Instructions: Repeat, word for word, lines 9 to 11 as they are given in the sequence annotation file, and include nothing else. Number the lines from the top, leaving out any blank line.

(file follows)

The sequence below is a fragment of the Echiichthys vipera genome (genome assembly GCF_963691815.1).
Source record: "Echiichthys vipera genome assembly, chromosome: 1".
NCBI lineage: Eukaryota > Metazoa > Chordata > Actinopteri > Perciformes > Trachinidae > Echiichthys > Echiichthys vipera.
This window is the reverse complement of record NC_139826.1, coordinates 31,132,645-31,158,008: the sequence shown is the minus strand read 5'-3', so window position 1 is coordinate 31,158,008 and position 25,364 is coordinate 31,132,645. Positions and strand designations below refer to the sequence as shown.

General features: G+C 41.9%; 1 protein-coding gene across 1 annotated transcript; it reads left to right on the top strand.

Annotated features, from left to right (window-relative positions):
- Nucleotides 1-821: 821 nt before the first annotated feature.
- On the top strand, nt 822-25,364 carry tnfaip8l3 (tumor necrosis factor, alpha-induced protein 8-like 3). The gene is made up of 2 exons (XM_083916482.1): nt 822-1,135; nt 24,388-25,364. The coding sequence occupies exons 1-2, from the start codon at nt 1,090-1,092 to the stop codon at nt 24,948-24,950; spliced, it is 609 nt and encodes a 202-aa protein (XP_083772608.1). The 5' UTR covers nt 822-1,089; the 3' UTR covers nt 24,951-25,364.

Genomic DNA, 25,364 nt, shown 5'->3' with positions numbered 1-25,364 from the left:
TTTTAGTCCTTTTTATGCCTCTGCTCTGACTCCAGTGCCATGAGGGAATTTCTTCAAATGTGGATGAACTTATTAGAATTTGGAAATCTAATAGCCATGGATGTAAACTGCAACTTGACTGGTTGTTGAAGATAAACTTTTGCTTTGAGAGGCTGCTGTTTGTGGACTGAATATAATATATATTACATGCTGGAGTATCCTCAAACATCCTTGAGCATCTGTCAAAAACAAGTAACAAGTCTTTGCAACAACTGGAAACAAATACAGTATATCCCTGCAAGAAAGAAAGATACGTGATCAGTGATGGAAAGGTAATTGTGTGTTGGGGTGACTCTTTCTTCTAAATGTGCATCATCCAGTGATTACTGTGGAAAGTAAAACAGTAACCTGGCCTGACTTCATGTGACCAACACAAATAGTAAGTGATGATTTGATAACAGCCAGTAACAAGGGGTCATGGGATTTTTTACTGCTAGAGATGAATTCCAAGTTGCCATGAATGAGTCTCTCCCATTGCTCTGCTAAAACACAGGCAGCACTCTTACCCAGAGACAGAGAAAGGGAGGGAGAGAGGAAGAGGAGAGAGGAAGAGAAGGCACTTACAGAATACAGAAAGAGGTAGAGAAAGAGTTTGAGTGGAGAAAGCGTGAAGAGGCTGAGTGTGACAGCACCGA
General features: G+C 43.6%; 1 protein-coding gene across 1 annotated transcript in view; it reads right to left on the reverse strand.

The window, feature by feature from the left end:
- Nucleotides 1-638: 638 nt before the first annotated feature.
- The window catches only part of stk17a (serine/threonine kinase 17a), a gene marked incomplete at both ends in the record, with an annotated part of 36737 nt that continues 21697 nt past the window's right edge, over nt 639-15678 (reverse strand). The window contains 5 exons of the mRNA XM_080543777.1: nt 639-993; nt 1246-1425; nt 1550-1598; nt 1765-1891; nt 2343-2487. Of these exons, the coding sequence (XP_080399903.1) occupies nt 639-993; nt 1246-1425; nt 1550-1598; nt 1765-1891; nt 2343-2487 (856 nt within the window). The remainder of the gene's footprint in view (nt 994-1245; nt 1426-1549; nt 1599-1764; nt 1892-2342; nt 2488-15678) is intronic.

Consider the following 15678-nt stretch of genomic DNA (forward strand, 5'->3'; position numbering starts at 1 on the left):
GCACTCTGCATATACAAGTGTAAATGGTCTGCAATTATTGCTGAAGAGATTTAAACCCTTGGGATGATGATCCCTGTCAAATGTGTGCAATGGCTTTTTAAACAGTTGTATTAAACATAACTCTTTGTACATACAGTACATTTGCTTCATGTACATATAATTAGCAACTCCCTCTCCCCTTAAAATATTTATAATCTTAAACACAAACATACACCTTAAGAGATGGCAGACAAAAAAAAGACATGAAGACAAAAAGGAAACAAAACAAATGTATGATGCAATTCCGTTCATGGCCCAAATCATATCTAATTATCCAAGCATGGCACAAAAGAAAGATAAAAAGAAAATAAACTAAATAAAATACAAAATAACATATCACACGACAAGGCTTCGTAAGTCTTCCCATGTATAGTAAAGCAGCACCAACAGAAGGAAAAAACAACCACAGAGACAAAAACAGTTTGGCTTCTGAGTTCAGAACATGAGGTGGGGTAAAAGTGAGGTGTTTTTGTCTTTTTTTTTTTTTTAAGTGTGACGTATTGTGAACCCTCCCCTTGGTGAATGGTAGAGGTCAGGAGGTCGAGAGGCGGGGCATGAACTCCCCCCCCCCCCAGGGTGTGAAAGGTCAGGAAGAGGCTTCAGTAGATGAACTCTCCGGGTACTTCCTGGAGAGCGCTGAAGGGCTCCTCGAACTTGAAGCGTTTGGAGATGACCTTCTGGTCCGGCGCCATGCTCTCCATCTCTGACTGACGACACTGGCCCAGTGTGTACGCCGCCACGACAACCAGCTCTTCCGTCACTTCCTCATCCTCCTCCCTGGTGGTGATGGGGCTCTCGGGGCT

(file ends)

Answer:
Genomic DNA, 25,364 nt, shown 5'->3' with positions numbered 1-25,364 from the left:
TTTTAGTCCTTTTTATGCCTCTGCTCTGACTCCAGTGCCATGAGGGAATTTCTTCAAATGTGGATGAACTTATTAGAATTTGGAAATCTAATAGCCATGGATGTAAACTGCAACTTGACTGGTTGTTGAAGATAAACTTTTGCTTTGAGAGGCTGCTGTTTGTGGACTGAATATAATATATATTACATGCTGGAGTATCCTCAAACATCCTTGAGCATCTGTCAAAAACAAGTAACAAGTCTTTGCAACAACTGGAAACAAATACAGTATATCCCTGCAAGAAAGAAAGATACGTGATCAGTGATGGAAAGGTAATTGTGTGTTGGGGTGACTCTTTCTTCTAAATGTGCATCATCCAGTGATTACTGTGGAAAGTAAAACAGTAACCTGGCCTGACTTCATGTGACCAACACAAATAGTAAGTGATGATTTGATAACAGCCAGTAACAAGGGGTCATGGGATTTTTTACTGCTAGAGATGAATTCCAAGTTGCCATGAATGAGTCTCTCCCATTGCTCTGCTAAAACACAGGCAGCACTCTTACCCAGAGACAGAGAAAGGGAGGGAGAGAGGAAGAGGAGAGAGGAAGAGAAGGCACTTACAGAATACAGAAAGAGGTAGAGAAAGAGTTTGAGTGGAGAAAGCGTGAAGAGGCTGAGTGTGACAGCACCGA
General features: G+C 43.6%; 1 protein-coding gene across 1 annotated transcript in view; it reads right to left on the reverse strand.